1. Morningstar Academy is your fourth series. It seems like you always have an underlying theme to your writing. For example, you focused on #MeToo in the Sand Maiden series and body image in your God of Secrets series. Why are you writing the Morningstar Academy series?
  1. You said the Morningstar Academy series is about the end of the world as told in the very cryptic book of Revelations, a retelling, if you will. Why did you choose to follow that narrative rather than invent one of your own? And because of this background, should readers expect a story stilted by religion and religiosity?
  1. Most people are familiar with the number 666, but that’s pretty much all when it comes to end times events from an ancient text. Was it daunting offering a new take on a story as little understood as Revelations? What was most exciting about developing your take on the narrative?
  1. Morningstar Academy is told from the point of view of celestials rather than from a human POV like most other apocalyptic fiction. Why did you make the decision to tell the story that way? Does the intended audience change the way you tell the story?
  1. The dialogue among the primary characters alternates throughout and reveals a world from two points of view. Why did you choose to write in this style rather than just one POV?
  1. The world-building is vivid and makes the reader feel as though they are right there. How much of the world is true to the account in Revelations versus your imagination?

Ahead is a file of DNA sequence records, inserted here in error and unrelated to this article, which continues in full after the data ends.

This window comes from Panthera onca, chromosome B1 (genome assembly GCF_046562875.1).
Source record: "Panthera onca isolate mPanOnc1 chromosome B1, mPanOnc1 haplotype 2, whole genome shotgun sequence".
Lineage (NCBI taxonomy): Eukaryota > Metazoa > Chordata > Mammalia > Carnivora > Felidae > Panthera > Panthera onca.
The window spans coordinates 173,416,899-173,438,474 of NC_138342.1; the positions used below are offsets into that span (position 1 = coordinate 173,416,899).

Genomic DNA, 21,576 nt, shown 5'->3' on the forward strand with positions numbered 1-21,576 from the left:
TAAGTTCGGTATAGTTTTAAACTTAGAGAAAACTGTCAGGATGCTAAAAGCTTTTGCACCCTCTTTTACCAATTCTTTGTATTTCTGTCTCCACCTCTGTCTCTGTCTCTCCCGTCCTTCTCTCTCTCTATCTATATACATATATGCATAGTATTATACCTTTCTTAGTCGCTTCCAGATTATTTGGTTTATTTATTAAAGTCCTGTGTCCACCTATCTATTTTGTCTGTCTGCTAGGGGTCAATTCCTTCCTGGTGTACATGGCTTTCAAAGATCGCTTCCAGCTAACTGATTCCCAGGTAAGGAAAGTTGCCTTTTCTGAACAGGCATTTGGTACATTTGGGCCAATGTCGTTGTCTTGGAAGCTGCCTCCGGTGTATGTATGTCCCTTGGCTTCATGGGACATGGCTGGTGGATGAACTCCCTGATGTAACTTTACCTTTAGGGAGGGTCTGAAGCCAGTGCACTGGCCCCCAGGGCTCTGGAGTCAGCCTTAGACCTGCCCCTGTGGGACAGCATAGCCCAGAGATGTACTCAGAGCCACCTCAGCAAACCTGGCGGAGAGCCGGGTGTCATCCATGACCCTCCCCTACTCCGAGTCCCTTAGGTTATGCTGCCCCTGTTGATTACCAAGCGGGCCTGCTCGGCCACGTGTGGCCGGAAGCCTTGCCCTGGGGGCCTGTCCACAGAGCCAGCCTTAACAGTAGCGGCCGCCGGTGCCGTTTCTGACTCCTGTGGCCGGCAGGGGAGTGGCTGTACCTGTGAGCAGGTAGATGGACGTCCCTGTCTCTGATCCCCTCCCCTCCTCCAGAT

1. A third of the way into the first novel in the series, celestial warrior Gladriel makes a decision that changes her and her squadron’s lives forever and is key to the series: “The Almighty promised to exact vengeance, yet he hasn’t bothered to so much as lift a pinky in over thirty days. I’m sick of it.” Can you talk about Glad’s decision and your decision to have her articulate this sentiment?
  1. Gladriel is a passionate character who allows loyalty to make her act before fully considering the consequences. The same theme carries over as she refuses to submit to the curriculum of Morningstar Academy, the institution that indoctrinates newly fallen to Lucifer’s philosophies. When writing a character like Glad, you use her passion and loyalty as negative traits that get her into trouble. But loyalty and passion are considered by most to be positive traits. Why use what is usually a strength and make it a weakness? Are you ever tempted to extol her passion and loyalty as virtues and just let her enjoy a well-deserved win?
  2. As the leader of a celestial squadron, Kessien is a protector at heart and has done his best in service of the Almighty’s objectives for eons, without question. But when Gladriel falls, his love for her motivates him to challenge the boundaries of acceptable heavenly behavior and discover that his preconceived notions aren’t shared by those in authority. Can you talk about his journey and your decision to include it in this story?
  1. What’s next for you?